Whatever aware of it: The Villa Farnesina

Why are Italian exhibition organisers such cheapskates?

Overlooking the Tiber, on the Trastevere side of the river, is a beautiful villa and garden that perfectly unite the artist and the agricultural biodiversity nut. And so it was, last Saturday, that The Main Squeeze and I found ourselves at the Villa Farnesina,1 gazing in wonder at the frescoes that decorate the rooms. Of course we had both been there before, often. This time was different because of an exhibit -- I Colori della Prosperità: Frutti del Vecchio e Nuovo Mondo -- rendered in English as Colours of Prosperity Fruits from the Old and New World.

Meat and drink to both of us.

Catalogue cover The exhibit is about the loggia of the villa, which is frescoed with mythological scenes of Cupid and Psyche by Raphael, but it focuses not on those frescoes but rather on the astonishing festoons that separate Raphael's panels and embellish the edges of the spandrels. These depict all manner of fruits and vegetables and include the first known European paintings of several New World crops, brought back just 18 years before. Experts now say that the painter was Giovanni da Udine,2 a student of, and then assistant to, Raphael.

Giovanni da Udine

The point of the exhibit is to explain how modern, non-invasive investigative techniques shed light on how the festoons were actually created and, to a slightly lesser extent, what the particular plants depicted tell us about the global movements of plants and the part they played in Renaissance life, at least for the rich. I should have gone when it opened, and unfortunately it closes in just a few days, but at least what I now have to say can't be construed as raining on their parade.

The exhibition succeeds, admirably -- if you read Italian. However, as a native English speaker, I was frequently so frustrated by the shite translation that I couldn't read to the end of the panel.

Instead, and partly to confirm my initial impression, I bought both versions of the catalogue, and it is actually worse than I thought. The translations are truly appalling, even though credited to two people with apparently Anglophone names.3 I'm sure they did their best, on a word by word basis, but the result is no easy read. What is "scientific exceptionality"? Would you really describe wheat as "a spontaneous annual plant"? Is watermelon "vine-like," rather than, say, vining. I can figure out what "painting the never seen before" means, eventually, but it isn't even an accurate reflection of the Italian "I materiali per dipingere il mai visto".4

Or how about this:

While in the past, science gave the artist -- whatever aware of it -- criteria for transforming material, in recent times it plays a key role in knowledge, conservation and restoration of artworks.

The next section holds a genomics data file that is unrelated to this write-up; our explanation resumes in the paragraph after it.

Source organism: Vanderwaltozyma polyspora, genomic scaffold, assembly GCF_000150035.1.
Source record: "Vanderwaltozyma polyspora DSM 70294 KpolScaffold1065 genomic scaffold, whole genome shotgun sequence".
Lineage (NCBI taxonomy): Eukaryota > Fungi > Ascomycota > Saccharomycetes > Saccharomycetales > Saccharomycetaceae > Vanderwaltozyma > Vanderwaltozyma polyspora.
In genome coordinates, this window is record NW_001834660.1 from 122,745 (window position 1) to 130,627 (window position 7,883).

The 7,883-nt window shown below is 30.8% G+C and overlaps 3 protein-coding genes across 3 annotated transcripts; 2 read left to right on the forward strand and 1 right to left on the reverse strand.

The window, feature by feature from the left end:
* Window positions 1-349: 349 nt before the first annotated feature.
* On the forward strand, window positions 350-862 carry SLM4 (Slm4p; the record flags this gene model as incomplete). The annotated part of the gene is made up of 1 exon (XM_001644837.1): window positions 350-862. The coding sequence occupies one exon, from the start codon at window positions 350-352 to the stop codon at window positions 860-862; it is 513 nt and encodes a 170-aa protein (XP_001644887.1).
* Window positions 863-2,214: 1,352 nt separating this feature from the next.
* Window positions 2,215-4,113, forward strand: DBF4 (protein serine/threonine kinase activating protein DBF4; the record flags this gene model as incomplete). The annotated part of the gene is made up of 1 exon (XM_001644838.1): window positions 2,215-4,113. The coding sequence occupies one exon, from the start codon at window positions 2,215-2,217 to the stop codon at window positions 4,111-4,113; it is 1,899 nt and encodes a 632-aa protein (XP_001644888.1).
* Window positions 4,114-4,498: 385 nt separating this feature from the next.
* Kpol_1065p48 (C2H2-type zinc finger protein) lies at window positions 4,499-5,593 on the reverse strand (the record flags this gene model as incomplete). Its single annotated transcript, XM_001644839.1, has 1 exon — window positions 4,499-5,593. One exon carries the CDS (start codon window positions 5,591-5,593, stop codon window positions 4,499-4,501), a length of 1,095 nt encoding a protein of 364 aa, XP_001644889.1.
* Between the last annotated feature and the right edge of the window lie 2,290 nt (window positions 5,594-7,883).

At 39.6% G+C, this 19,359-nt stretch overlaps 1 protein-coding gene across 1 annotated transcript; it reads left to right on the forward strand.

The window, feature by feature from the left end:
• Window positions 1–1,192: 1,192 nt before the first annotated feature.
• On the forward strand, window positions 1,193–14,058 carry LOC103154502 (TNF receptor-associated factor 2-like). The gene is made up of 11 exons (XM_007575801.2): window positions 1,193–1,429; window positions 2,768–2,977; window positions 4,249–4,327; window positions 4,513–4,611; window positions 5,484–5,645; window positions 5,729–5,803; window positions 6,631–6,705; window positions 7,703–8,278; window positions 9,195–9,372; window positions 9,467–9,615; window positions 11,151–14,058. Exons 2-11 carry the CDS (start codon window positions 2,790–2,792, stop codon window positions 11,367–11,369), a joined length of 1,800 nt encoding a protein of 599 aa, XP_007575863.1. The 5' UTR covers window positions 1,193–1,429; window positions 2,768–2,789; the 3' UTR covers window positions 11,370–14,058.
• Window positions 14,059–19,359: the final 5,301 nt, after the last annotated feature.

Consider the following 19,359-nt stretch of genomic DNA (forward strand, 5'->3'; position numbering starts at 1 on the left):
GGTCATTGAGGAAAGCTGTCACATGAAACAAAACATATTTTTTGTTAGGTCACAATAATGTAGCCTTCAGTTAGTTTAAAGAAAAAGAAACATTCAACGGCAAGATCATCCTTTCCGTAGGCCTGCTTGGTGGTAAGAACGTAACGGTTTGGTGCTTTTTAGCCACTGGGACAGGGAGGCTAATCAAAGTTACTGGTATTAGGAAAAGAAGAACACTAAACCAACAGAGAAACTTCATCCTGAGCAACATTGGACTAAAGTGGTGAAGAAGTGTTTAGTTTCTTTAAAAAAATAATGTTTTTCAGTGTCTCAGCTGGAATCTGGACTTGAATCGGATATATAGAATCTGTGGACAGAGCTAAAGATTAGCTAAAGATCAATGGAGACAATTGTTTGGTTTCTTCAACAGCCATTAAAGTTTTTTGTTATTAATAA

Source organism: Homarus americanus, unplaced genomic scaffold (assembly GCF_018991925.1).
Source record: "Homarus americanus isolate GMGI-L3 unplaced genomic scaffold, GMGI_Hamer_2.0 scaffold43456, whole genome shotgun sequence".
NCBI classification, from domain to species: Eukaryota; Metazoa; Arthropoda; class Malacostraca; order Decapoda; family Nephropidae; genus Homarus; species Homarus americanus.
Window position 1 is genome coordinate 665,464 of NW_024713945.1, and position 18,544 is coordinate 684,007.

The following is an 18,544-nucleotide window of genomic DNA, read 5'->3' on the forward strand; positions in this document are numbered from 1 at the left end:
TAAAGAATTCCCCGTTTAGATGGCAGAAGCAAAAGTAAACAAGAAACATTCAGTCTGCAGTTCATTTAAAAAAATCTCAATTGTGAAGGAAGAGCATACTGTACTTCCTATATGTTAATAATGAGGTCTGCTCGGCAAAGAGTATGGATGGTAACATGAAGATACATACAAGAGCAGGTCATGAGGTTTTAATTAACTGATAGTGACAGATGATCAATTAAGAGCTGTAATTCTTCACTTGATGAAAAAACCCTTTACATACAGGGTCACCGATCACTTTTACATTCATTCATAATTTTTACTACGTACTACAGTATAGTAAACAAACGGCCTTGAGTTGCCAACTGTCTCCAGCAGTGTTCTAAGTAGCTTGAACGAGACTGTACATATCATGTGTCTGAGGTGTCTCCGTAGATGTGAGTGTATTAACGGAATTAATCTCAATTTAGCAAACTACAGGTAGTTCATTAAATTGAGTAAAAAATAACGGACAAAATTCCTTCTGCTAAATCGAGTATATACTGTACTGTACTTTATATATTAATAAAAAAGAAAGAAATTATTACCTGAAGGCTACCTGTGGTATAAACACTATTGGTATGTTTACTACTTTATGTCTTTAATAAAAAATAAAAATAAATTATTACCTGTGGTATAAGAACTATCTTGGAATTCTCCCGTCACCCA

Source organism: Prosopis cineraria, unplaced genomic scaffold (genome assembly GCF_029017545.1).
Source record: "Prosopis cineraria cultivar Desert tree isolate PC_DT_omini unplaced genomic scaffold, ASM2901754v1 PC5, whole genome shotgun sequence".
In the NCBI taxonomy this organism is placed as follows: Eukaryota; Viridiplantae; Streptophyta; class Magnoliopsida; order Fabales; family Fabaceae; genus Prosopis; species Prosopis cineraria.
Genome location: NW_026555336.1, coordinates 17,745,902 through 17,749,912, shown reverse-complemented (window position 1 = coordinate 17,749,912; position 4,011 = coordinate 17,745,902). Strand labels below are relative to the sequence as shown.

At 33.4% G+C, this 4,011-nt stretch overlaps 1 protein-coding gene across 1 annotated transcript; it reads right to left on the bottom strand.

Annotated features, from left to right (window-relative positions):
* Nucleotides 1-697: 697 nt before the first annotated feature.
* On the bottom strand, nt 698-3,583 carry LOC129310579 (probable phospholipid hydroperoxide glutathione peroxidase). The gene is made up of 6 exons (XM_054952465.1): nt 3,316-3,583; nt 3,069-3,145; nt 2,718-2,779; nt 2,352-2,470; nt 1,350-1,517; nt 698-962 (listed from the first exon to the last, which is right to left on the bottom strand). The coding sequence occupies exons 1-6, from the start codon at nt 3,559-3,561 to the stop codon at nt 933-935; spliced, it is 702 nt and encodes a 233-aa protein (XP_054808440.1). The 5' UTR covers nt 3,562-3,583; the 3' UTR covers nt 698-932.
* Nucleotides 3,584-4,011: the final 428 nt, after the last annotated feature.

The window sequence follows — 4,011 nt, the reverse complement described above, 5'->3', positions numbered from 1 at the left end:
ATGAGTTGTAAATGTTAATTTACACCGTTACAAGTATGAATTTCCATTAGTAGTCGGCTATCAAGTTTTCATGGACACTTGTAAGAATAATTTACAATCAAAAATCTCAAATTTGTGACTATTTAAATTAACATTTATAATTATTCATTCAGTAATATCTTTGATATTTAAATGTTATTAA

True, I'm sure. But that "whatever"? The Italian says:

E se nell'antichità la scienzia forniva all'artista -- più o meno consapevole -- i criteri per la trasformazione dei materiali da utilizzare, in tempi recenti essa riveste un ulteriore, fondamentale ruolo, per la conoscenza, la conservazione ed il restauro dei manufatti di interesse storico-artistico.5

There are many, many other examples. I haven't even cherry-picked these, because reading the text in search of cherries makes my brain coagulate. So what's my point?

The exhibit is really rather good. The Italian text is, it is true, somewhat high-falutin', but I put that down to it being both Italian and about art. I'll bet the whole show cost a packet. So why didn't they spring for a half-decent translation?


  1. I'm not going to go into it's history. Wikipedia has enough to get you started. 

  2. Woodcut of Giovanni da Udine from Giorgio Vasari - Lives of the Most Excellent Painters, Sculptors, and Architects, Public Domain, Link 

  3. I did run at least one of them to ground, and I'm going to absolve her of any blame. She clearly speaks non-invasive investigation technologies, not English. 

  4. Frankly, I'm not even sure what the Italian is trying to say. And that's a problem elsewhere in the text too. 

  5. Google Translate offers "And if in ancient times science provided the artist - more or less aware - the criteria for the transformation of the materials to be used, it has, in recent times, a further, crucial role for the knowledge, conservation and restoration of works of historical and artistic interest." I'd tweak that a bit, for example, perhaps to say -- who might be more or less aware of it -- but I've no idea how whatever fits in to the English.  

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